|Publication number||US7907900 B2|
|Application number||US 11/851,799|
|Publication date||Mar 15, 2011|
|Filing date||Sep 7, 2007|
|Priority date||Sep 7, 2007|
|Also published as||US20090068946, WO2009035822A1, WO2009035822A4|
|Publication number||11851799, 851799, US 7907900 B2, US 7907900B2, US-B2-7907900, US7907900 B2, US7907900B2|
|Inventors||Raffaele G. Amendola|
|Original Assignee||Motorola Mobility, Inc.|
|Export Citation||BiBTeX, EndNote, RefMan|
|Patent Citations (2), Non-Patent Citations (3), Classifications (12), Legal Events (5)|
|External Links: USPTO, USPTO Assignment, Espacenet|
1. Field of the Disclosure
This disclosure relates to the mitigation of risk of Bluetooth-based Denial of Service (DoS) attacks against mobile devices equipped with Bluetooth technology.
A mobile communications device equipped with Bluetooth technology may be vulnerable to a Denial of Service (DoS) attack. In a Bluetooth-based DoS attack, an attacking device sends a rapid stream of Bluetooth messages to a victim device. This rapid stream of Bluetooth messages may impair the function of the victim device by depleting its battery power, flooding its display with Bluetooth messages, blocking legitimate Bluetooth messages, etc. As such, the limited resources of the victim device render this attack especially effective.
In order to mitigate the effects of a DoS attack, conventional techniques dictate that the victim device block the Bluetooth address of the attacking device. However, this countermeasure is ineffective since the attacking device may change Bluetooth addresses throughout the attack.
A method and apparatus that mitigates the effects of a Bluetooth-based Denial of Service (DoS) attack on a Bluetooth-enabled mobile communications device is disclosed. The method may include determining if the mobile communications device is under a DoS attack, wherein if it is determined that the mobile communications device is under a DoS attack, the method may include temporarily disabling Bluetooth services that were enabled using a first Bluetooth address, storing the first Bluetooth address in a memory in the mobile communications device, changing the first Bluetooth address to a second Bluetooth address, and enabling Bluetooth services using the second Bluetooth address.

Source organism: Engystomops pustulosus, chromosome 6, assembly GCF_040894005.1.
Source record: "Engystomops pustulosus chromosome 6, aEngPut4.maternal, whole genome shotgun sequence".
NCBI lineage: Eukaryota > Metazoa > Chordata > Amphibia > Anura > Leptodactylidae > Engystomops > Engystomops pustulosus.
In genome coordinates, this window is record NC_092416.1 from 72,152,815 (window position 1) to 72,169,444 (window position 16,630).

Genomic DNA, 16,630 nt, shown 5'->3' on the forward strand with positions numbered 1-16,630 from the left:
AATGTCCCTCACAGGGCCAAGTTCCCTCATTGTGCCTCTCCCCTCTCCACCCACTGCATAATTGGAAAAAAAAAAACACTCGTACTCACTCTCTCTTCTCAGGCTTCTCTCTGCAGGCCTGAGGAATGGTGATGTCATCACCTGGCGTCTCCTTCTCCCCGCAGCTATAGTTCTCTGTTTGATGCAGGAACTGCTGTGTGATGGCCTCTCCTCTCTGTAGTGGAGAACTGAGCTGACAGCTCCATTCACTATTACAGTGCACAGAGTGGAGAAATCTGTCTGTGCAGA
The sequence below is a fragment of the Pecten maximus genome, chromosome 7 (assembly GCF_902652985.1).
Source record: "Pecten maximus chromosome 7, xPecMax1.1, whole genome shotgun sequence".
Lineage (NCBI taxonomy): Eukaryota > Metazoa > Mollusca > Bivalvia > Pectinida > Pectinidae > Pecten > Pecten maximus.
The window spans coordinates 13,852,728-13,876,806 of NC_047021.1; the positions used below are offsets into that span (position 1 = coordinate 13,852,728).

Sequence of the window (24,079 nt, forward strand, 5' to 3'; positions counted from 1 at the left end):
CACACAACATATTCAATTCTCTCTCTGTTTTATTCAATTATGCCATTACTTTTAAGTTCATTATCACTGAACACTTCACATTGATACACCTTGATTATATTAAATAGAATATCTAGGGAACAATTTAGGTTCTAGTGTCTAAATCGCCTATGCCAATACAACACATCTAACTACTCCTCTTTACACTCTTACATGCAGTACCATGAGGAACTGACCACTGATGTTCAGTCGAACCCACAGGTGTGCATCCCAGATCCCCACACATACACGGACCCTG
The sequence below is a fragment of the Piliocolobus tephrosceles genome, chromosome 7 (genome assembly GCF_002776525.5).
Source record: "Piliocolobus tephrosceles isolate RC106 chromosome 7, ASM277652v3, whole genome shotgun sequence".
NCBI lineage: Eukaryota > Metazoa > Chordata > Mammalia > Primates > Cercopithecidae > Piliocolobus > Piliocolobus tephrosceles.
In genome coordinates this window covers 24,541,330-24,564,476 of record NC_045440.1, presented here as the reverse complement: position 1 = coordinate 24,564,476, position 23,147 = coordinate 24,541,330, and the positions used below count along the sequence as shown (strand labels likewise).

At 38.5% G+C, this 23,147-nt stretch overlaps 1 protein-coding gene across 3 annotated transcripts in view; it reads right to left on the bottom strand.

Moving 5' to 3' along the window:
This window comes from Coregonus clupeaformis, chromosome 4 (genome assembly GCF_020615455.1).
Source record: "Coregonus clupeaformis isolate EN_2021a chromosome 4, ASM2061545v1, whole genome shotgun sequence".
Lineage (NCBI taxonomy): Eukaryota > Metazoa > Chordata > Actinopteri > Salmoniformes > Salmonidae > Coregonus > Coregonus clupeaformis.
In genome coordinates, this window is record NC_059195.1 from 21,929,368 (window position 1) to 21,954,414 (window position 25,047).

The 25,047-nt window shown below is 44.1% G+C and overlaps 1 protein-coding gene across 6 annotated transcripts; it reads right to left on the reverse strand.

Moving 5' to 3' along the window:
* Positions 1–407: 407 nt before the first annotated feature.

In order to describe the manner in which the above-recited and other advantages and features of the disclosure can be obtained, a more particular description of the disclosure briefly described above will be rendered by reference to specific embodiments thereof which are illustrated in the appended drawings. Understanding that these drawings depict only typical embodiments of the disclosure and are not therefore to be considered to be limiting of its scope, the disclosure will be described and explained with additional specificity and detail through the use of the accompanying drawings in which:
Additional features and advantages of the disclosure will be set forth in the description which follows, and in part will be obvious from the description, or may be learned by practice of the disclosure. The features and advantages of the disclosure may be realized and obtained by means of the instruments and combinations particularly pointed out in the appended claims. These and other features of the present disclosure will become more fully apparent from the following description and appended claims, or may be learned by the practice of the disclosure as set forth herein.
Various embodiments of the disclosure are discussed in detail below. While specific implementations are discussed, it should be understood that this is done for illustration purposes only. A person skilled in the relevant art will recognize that other components and configurations may be used without parting from the spirit and scope of the disclosure.
The disclosure comprises a variety of embodiments, such as a method and apparatus and other embodiments that relate to the basic concepts of the disclosure.